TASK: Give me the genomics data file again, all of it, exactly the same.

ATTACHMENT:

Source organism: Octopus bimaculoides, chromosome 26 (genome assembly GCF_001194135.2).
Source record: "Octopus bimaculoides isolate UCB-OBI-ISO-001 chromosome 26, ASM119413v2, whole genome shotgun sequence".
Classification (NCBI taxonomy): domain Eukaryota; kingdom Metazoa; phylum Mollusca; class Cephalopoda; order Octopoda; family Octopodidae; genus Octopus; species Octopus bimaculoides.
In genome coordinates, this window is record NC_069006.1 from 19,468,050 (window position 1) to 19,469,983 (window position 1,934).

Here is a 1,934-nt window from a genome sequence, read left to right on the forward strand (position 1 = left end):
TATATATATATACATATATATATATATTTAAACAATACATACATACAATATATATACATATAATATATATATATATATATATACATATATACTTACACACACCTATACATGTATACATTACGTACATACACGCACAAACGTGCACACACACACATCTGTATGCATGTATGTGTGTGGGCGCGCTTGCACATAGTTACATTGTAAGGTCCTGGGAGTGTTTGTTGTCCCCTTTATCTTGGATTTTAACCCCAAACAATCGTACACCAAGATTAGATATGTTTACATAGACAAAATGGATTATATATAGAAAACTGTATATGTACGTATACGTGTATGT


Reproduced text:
Source organism: Octopus bimaculoides, chromosome 26 (genome assembly GCF_001194135.2).
Source record: "Octopus bimaculoides isolate UCB-OBI-ISO-001 chromosome 26, ASM119413v2, whole genome shotgun sequence".
Classification (NCBI taxonomy): domain Eukaryota; kingdom Metazoa; phylum Mollusca; class Cephalopoda; order Octopoda; family Octopodidae; genus Octopus; species Octopus bimaculoides.
In genome coordinates, this window is record NC_069006.1 from 19,468,050 (window position 1) to 19,469,983 (window position 1,934).

Here is a 1,934-nt window from a genome sequence, read left to right on the forward strand (position 1 = left end):
TATATATATATACATATATATATATATTTAAACAATACATACATACAATATATATACATATAATATATATATATATATATATACATATATACTTACACACACCTATACATGTATACATTACGTACATACACGCACAAACGTGCACACACACACATCTGTATGCATGTATGTGTGTGGGCGCGCTTGCACATAGTTACATTGTAAGGTCCTGGGAGTGTTTGTTGTCCCCTTTATCTTGGATTTTAACCCCAAACAATCGTACACCAAGATTAGATATGTTTACATAGACAAAATGGATTATATATAGAAAACTGTATATGTACGTATACGTGTATGT